Wednesday, March 18, 2009

Thunder Bay ad rep sells by doing her homework

How do you take a small advertiser getting little response and get them to spend more in your newspaper in this economy?

This Chronicle Journal advertiser was running heavily in radio but not so much in print--only about $558 per month--because the newspaper just wasn't working for them.

So last week, Margaret Kamas, an ad rep who had participated in our course in January, decided to do something about it, with a little help from us.

First, Margaret visited the account and asked a number of questions about their products and services, competition, and target customers.

As it turns out, they were going after the university crowd interested in great pizza and beer and some unusual fun--besides video games they offer sumo wrestling, hot oil wrestling, and jousting.

As you can see on the right, we got to work, first listing why students should spend their hard earned parents' money on this place rather than another. Of course, once we made the list we proceeded to ignore it. That's because when creating an effective ad strategy, what the business is good at isn't the issue.

It's the target customer. So we made a different list, based not on what the customer was good at, or even why people go there, but on what university students actually do consider when choosing where to spend their entertainment dollars. And we listed them in order of priority.

As you can see on in the "do" list on the far right, we determined it was, in order of priority: fun, cheap alcohol, meeting people of the opposite sex their age, and perhaps a lively atmosphere.

With that to go on, the ad strategy was easy to sketch out before handing it off to the designer. We envisioned an image at the top of the ad that would grab the attention of university students interested in some entertainment.

We then followed it up with a headline that further grabbed the students in party mode.

Once we got their attention, we now needed to tune into exactly what they cared about--drinking, eating good food, sumo wrestling, jousting, etc.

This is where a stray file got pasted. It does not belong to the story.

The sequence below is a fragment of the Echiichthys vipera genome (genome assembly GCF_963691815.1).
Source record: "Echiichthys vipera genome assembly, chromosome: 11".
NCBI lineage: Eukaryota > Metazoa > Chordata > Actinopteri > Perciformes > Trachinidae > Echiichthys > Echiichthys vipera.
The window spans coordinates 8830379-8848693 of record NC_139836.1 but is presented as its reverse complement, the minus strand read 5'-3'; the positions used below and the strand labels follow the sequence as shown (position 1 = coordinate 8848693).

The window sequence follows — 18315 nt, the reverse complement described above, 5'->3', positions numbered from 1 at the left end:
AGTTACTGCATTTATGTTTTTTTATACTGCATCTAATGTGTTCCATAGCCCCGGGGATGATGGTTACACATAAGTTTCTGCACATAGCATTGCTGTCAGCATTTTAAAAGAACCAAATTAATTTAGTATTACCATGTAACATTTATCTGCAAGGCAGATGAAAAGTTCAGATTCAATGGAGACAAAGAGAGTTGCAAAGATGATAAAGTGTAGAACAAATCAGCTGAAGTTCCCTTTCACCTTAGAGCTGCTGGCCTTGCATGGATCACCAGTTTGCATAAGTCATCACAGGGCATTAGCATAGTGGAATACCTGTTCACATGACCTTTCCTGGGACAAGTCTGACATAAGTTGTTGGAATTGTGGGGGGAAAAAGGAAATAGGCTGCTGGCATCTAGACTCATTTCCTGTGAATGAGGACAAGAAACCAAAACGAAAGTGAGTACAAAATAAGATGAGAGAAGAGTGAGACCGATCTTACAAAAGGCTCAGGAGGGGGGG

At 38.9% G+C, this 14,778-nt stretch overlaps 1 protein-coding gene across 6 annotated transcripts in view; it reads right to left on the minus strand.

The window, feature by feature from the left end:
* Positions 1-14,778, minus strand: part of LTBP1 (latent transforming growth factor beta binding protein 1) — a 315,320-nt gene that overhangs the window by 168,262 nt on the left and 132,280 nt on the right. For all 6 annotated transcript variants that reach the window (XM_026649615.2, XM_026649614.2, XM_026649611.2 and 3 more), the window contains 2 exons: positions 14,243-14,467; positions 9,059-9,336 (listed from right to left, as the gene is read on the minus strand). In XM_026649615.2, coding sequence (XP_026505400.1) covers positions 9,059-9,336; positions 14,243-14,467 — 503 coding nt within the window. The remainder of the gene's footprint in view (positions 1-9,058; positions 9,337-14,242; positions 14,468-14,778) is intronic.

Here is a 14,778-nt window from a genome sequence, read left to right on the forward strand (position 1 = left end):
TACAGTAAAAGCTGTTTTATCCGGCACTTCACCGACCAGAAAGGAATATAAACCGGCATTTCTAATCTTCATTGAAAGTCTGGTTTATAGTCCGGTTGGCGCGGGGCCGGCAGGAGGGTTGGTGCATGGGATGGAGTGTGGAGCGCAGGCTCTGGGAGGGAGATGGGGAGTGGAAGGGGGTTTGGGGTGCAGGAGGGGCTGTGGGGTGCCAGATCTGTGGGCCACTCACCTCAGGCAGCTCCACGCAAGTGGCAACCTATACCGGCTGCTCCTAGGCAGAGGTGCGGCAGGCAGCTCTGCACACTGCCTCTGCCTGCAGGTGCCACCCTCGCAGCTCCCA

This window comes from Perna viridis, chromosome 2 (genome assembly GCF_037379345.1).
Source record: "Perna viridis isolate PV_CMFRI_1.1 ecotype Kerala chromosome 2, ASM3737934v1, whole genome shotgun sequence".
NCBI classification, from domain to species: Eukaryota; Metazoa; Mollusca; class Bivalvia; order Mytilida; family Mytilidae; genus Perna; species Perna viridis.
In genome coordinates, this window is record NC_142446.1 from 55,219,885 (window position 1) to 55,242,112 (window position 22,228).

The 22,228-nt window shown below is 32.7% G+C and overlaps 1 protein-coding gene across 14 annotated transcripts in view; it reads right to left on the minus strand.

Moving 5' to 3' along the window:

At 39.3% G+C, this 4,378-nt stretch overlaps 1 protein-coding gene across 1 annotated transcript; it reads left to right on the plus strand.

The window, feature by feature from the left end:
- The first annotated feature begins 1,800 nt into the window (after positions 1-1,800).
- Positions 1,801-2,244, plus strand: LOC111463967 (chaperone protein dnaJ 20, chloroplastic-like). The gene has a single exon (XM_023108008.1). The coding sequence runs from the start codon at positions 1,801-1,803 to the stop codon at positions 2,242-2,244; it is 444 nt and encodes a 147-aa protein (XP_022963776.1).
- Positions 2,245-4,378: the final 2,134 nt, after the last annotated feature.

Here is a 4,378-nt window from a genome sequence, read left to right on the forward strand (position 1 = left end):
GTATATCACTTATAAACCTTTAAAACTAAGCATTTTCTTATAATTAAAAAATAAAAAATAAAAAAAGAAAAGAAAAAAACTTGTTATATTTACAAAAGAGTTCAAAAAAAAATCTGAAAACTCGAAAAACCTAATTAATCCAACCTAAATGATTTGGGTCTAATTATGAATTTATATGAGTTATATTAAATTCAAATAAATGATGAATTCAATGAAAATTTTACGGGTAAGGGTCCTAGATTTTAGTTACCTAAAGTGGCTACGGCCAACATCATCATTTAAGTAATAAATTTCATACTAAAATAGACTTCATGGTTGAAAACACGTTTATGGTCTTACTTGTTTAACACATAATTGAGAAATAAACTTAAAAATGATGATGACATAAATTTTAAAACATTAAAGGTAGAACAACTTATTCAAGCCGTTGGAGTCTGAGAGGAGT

Then it was just a matter of getting into enough detail that the students would be convinced that this place is actually as good as the advertiser was claiming. So we discussed more about the things to do and the quality of the food. Unfortunately, we couldn't get too much into the inexpensive beer due to legal reasons, but we did mention they were fully licensed. We then finished it off with their schedule of upcoming events.

Next, Margaret sent the sketch and copy to our overnight ad production service and got the finished ad back the next morning. During the final presentation, she first confirmed with the advertiser the reasons students choose one place rather than another to party. She then went on to explain the logic of the new strategy. The advertiser loved it, committing to an additional $2,000 per month.

As you can see, instead of just dumping the old ad through to a designer and saying "be creative", Margaret did some real homework and analysis, which paid off.

If you're an ad rep who still believes that you should leave everything having to do with spec ads up to the designer, you're taking a chance that you (and your newspaper) may not survive this recession.

Instead, consider meeting the designers halfway. If you become responsible for getting the information and sketching out the strategy, you can leave the designers to do what they do best--making things look better.

For those who have taken our Response Oriented Selling course or are members of our DesignYourAd Overnight Ad Production service, you can use this ad as a template. Just ask for ad 1080-Fun_Fact-opt2-97-V2 or select it from our gallery of effective services ads.